A remarkable discussion with Stephen Beyer, a true elder on the art of devout listening and living in this world in ‘right relationship.’ This is simply a beautiful show.
Stephan V. Beyer, Ph.D., J.D., is a well-known writer and speaker on shamanism and spirituality. He is also a community builder, peacemaker, and carrier of council. He has been trained and certified in many areas of circle processes, mediation, and nonviolence and has offered peacemaking workshops to a wide variety of audiences, from therapists to theologians, and at Montessori, charter, alternative, and public schools. He has served as a Lecturer in the Department of Criminal Justice at Chicago State University, teaching undergraduate courses and graduate seminars in restorative justice and in the theory and practice of nonviolent resistance. He lives in Chicago.
People are afraid of conflict: it is something “bad” that must be managed and resolved. In the face of conflict we focus only on facts–who’s at fault and who should be punished–rather than seeking to restore harmony. But conflict is inevitable and presents an opportunity to establish deeper connections with others. By learning to speak honestly and listen devoutly, we can overcome our culture’s hierarchical and punitive approach to conflict. We can learn to relate to each other in a sacred manner and create relationships and communities that are egalitarian, liberating, and transformational.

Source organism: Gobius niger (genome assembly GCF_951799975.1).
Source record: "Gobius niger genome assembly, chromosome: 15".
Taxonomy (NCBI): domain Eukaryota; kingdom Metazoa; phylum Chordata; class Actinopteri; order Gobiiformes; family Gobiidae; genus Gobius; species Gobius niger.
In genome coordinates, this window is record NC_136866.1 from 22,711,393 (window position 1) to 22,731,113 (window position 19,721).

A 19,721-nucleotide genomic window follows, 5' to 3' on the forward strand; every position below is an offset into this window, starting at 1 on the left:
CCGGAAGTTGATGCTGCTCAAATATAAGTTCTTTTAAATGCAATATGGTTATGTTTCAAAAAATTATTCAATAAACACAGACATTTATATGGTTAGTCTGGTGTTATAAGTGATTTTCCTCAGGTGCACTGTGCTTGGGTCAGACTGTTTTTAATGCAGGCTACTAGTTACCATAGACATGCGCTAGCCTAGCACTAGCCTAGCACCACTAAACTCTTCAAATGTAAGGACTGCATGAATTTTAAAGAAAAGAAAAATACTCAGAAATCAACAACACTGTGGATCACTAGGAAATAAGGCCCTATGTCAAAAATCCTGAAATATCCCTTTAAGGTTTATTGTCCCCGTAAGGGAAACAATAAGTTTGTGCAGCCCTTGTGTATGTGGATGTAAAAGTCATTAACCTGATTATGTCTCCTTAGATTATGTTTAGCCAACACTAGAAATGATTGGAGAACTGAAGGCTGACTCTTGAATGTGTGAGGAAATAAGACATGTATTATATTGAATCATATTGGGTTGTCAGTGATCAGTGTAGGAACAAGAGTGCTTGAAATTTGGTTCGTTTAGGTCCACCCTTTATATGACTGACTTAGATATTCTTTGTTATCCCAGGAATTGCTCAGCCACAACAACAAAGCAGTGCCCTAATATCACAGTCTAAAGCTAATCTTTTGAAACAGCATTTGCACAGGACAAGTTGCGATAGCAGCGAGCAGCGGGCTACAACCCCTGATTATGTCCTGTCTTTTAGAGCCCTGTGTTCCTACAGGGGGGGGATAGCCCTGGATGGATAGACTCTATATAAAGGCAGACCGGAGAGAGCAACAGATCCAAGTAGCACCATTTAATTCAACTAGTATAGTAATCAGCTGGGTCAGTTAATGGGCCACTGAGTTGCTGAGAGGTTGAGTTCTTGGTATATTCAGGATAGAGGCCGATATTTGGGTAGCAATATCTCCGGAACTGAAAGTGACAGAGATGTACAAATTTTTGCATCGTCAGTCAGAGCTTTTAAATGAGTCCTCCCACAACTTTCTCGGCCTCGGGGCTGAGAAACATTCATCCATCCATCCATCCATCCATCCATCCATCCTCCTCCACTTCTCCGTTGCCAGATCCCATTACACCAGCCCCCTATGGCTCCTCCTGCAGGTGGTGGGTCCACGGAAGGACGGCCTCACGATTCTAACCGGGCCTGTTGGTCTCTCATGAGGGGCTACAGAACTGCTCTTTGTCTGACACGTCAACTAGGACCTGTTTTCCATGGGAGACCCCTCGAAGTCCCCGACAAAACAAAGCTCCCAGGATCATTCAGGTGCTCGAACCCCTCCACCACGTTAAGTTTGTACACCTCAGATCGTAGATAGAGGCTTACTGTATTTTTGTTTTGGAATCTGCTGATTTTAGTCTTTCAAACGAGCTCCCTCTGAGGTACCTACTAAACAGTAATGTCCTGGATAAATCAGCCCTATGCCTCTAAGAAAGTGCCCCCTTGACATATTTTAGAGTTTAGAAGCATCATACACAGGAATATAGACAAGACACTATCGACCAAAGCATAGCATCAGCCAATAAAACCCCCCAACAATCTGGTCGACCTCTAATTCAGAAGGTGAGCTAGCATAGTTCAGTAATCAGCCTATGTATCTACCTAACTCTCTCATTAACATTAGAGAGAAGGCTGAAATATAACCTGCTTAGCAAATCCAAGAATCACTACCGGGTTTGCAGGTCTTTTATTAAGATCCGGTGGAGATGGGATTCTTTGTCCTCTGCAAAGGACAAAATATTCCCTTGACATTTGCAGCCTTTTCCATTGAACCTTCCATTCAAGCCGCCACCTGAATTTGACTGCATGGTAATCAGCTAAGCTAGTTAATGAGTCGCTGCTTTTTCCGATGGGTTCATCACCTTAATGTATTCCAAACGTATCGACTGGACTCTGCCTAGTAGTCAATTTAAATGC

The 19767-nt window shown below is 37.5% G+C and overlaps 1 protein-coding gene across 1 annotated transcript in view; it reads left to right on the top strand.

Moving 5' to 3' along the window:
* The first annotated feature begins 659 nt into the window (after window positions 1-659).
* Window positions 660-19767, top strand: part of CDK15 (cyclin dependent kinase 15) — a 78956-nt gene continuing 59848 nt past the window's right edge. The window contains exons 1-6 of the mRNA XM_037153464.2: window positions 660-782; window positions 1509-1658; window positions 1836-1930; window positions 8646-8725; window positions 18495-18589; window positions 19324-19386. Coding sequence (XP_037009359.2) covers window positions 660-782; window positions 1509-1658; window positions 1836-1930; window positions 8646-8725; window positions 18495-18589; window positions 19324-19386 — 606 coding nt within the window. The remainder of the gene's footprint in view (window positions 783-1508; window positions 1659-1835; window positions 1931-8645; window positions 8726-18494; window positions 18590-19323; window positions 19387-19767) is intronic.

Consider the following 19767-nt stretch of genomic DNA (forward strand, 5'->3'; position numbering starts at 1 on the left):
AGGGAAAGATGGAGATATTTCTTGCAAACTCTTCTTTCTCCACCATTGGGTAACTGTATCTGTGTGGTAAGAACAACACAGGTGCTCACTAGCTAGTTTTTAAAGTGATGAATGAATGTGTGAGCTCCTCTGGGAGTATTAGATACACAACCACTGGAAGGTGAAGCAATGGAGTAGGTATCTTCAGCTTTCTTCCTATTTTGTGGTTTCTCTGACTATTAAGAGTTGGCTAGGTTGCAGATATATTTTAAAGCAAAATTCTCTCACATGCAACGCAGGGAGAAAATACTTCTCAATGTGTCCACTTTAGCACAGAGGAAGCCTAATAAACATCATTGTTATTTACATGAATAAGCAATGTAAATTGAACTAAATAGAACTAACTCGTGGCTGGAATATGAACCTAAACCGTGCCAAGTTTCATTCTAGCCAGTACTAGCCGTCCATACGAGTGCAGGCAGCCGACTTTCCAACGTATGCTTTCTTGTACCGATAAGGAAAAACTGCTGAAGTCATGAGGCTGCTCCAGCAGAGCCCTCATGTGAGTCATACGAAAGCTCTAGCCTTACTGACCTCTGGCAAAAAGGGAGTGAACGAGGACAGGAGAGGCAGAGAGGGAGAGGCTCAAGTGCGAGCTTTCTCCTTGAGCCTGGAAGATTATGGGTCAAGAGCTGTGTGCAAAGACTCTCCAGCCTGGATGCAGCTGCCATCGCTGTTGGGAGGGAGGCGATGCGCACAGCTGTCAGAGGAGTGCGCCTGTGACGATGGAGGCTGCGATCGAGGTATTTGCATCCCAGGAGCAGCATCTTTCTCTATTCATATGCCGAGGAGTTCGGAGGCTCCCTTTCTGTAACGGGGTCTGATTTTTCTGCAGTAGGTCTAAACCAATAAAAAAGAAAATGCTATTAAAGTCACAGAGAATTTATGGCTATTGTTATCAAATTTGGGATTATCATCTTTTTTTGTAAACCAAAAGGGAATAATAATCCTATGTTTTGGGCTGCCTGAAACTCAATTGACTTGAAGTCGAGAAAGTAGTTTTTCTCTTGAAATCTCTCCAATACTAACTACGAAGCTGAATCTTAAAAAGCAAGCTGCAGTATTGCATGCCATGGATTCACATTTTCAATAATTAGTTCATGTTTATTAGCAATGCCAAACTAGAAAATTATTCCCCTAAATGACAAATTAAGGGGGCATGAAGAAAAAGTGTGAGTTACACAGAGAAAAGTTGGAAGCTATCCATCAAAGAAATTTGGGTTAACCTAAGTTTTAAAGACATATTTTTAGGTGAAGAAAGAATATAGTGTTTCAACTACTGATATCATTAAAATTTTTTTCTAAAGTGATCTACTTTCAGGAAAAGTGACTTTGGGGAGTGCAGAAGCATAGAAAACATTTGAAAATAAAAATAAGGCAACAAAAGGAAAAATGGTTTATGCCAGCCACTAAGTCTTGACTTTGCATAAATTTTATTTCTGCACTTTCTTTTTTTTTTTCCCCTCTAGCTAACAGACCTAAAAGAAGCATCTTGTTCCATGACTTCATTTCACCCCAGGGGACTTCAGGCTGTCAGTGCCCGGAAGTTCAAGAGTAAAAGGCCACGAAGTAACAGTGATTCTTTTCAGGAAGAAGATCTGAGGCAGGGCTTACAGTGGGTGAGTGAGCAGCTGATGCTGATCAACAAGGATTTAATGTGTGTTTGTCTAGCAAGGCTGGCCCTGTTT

Revealing that we are all peacemakers at heart, Steve Beyer details how to approach life with a listening heart and create a safe and sacred space for communication: the peacemaking circle, centered on the talking stick. Whoever holds the talking stick gets to speak. There are no interruptions, no questions, no challenges, no comments. People speak one at a time, honestly from their hearts, and they listen devoutly with their hearts to each person who speaks. And, as Beyer shows, the effect can be miraculous.
The author explains how to apply this practice with groups large and small to deepen relationships, heal old wounds, and restore harmony among families, spouses, classmates, coworkers, and communities. Sharing stories from his work as a peacemaker, he offers exercises for new talking stick circles, ceremonial ways to begin each circle, and tools to ensure the telling of complete stories in cases of conflict. He addresses the nature of apology, forgiveness, and the urge for revenge, and he explores the spiritual challenges faced by those who walk the peace path.
Exploring the shamanic roots of the talking stick practice, the author extends the lessons of the healing circle and the listening heart from our homes, schools, and communities into our relationship to spirit and the Earth.
Wit and Wisdom